October Wrap-Up

So much for my next post being something different, turns out my real life is boring as hell to write about. So here’s another wrap-up of my last month’s reading. As before, all books link to their Book Depository page.

The Handmaid’s Tale by Margaret Atwood: My feelings on this one are kind of mixed, because I expected to love it, wound up merely liking it, and as a result am not entirely sure what to say. There are flaws. I feel setting the story so near in the future was a misstep, and the idea of a regime like this taking over a whole society within one generation is highly implausible. However, that doesn’t change the fact that the situations presented in this book aren’t far from the realities faced by woman all over the world today, and I thought this book did a great job of challenging those realities in an interesting way.

77 Shadow Street by Dean Koontz: I know a lot of people love him, but Dean Koontz is hit or miss for me. This time I found myself disappointed due to the fact that this book was marketed as supernatural horror when it reality it’s science fiction. Not that science fiction can’t be scary, I just felt a little let down when I found out what was really going on. That, and that fact that Koontz felt he could let his back story rest on generic “Indians”, without even bothering to Google a couple of tribe names or anything. There was also a throw-away line about PTSD being invented by psychiatrists, and these lazy little slights kept pulling me out of the story.

Christ the Lord: Out of Egypt by Anne Rice: I expected this one to be much more controversial than it was. At the end of the day, it was a very reverent and traditionally Catholic story about Jesus’ childhood. I did find myself annoyed about the author’s note at the end, where Rice brags on and on about how much research went into the novel, when in reality there isn’t anything here you couldn’t learn in a freshman level Intro to Christian Theology class. If you’re looking for something revolutionary, there isn’t much here, however, the book itself is well written and a surprisingly quick read. There’s a sequel depicting Jesus’ adolescence, and I definitely plan on checking it out.

The Book of Hard Things by Sue Halpern: This one failed the 100-page test. It’s one of those “hard stories about the hard people who live in hard places”, and the most innovative thing about it is that it takes place in upstate New York as opposed to somewhere in Appalachia. The characters are flat, the plot is cliche, and after the first hundred pages I was just skimming to make sure I was right about the ending, which is a shame, because Halpern’s writing style was simple and clean and very pleasant to read.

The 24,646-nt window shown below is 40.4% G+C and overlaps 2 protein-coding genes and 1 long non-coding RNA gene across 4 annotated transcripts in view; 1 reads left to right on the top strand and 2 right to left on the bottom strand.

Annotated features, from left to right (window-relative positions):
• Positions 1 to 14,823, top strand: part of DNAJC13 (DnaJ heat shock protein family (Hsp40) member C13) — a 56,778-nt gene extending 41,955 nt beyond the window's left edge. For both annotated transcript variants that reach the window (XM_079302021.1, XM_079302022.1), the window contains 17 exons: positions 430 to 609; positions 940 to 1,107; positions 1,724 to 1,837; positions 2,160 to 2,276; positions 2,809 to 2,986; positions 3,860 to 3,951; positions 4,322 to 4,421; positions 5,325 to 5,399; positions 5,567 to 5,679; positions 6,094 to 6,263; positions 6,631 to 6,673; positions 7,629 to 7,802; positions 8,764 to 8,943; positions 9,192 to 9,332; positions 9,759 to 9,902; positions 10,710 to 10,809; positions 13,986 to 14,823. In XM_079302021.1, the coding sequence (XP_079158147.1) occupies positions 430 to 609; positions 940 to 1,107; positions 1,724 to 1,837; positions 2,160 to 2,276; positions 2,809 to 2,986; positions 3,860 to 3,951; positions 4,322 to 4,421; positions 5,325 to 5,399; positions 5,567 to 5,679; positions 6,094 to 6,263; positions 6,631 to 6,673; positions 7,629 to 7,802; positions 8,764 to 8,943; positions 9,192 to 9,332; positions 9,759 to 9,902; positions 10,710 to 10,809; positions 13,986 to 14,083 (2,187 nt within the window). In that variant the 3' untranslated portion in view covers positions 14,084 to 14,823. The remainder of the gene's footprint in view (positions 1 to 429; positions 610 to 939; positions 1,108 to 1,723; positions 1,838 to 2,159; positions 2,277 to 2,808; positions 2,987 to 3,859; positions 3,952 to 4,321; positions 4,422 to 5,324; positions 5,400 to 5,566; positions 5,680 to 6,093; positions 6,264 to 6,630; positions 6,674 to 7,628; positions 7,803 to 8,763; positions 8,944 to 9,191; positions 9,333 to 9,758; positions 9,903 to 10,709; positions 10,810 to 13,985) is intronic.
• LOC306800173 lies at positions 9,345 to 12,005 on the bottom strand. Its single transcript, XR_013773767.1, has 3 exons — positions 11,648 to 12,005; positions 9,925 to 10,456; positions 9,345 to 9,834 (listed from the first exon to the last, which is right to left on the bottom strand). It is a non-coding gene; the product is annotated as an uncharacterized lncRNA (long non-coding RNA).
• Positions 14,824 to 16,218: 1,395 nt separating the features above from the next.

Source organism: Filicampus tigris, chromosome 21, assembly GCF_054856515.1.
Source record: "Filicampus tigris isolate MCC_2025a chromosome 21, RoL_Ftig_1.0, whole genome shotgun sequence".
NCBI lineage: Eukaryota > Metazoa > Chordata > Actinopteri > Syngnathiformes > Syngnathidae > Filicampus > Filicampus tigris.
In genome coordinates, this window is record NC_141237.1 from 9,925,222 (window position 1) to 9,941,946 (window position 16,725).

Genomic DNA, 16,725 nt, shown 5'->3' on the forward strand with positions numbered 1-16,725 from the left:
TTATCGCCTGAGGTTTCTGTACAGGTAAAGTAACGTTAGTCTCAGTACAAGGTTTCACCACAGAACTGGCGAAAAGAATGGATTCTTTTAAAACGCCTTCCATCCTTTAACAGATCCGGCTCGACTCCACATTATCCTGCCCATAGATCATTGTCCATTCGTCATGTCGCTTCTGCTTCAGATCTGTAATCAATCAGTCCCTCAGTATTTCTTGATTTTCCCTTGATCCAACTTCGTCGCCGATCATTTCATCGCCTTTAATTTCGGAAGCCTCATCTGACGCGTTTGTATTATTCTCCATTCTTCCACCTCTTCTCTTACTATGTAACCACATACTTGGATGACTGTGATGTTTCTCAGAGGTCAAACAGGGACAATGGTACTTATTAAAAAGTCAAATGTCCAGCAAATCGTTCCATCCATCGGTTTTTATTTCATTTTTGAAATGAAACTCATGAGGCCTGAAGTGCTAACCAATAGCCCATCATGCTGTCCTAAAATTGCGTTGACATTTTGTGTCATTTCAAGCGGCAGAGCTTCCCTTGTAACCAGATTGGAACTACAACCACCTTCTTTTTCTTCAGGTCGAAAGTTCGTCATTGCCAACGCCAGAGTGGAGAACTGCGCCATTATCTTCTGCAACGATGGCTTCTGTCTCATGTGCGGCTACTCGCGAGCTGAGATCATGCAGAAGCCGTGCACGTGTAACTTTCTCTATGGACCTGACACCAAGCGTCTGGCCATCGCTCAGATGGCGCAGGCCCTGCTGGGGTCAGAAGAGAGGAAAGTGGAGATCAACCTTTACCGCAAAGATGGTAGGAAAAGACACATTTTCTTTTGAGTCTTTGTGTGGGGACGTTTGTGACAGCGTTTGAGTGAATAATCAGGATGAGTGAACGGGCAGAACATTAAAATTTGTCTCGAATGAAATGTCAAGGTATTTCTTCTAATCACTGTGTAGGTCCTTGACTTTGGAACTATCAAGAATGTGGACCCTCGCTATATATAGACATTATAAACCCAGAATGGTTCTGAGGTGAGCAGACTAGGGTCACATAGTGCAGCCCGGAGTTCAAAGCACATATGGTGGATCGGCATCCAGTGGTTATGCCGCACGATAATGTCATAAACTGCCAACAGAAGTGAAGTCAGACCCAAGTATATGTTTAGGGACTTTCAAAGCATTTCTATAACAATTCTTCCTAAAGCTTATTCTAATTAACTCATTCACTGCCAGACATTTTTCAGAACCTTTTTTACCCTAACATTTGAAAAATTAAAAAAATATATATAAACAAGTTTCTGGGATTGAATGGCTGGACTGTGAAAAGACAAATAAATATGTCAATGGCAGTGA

Heart of Darkness by Joseph Conrad: I expected to appreciate this early critique of colonialism, but not necessarily to enjoy it. However, Conrad’s prose was beautiful, even haunting in a couple of places. Obviously there are problematic elements, but I still find myself thinking about this one even though I read it towards the beginning of the month. I definitely plan of checking out more of Conrad’s work.

Letters from the Earth by Mark Twain: This short story collection was the highlight of my reading month. It was everything I was hoping to get from Christ the Lord and didn’t. In the title story, Satan pays a visit to Earth and writes letters to the other angels about the odd religious ideas humans have come up with. All the stories are biting, sarcastic takes on morality and religion, specifically Christianity. This book will definitely not be for everyone but, depending on your sense of humor, it may very well be worth the read. I personally adored it.

Todd, the Ugliest Kid on Earth Volume 2 by Ken Kristensen and M.K. Perker: Yes, I read volume two after disliking volume one so much, mainly because I owned it already. This one was slightly better, and I actually found myself laughing a few times. However, this series still isn’t anywhere near as controversial or outlandish as it believes itself to be, and I have no intention of picking up volume three, should that ever become an option.

Hellboy: Wake the Devil by Mike Mignola: This is volume two in the series, and while I felt the story line was a bit rushed, I was glad to learn more about the main antagonists and see some buildup towards the final showdown. Hellboy has such a great vibe. Elements of vintage and pulp come together seamlessly, and I love the bold artwork and hyperreal colors.

This month was a fantastic reading month, mainly because things have been incredibly slow at work lately. However, the holidays are nigh, and I’m sure the next couple months will be a bit more hectic. My plan is to have at least one other post before next month’s wrap-up, but honestly, things just aren’t going that great, and it’s more fun to escape into other people’s stories than reflect back on my own. So yeah. Hopefully you didn’t come over here hoping for some positivity.

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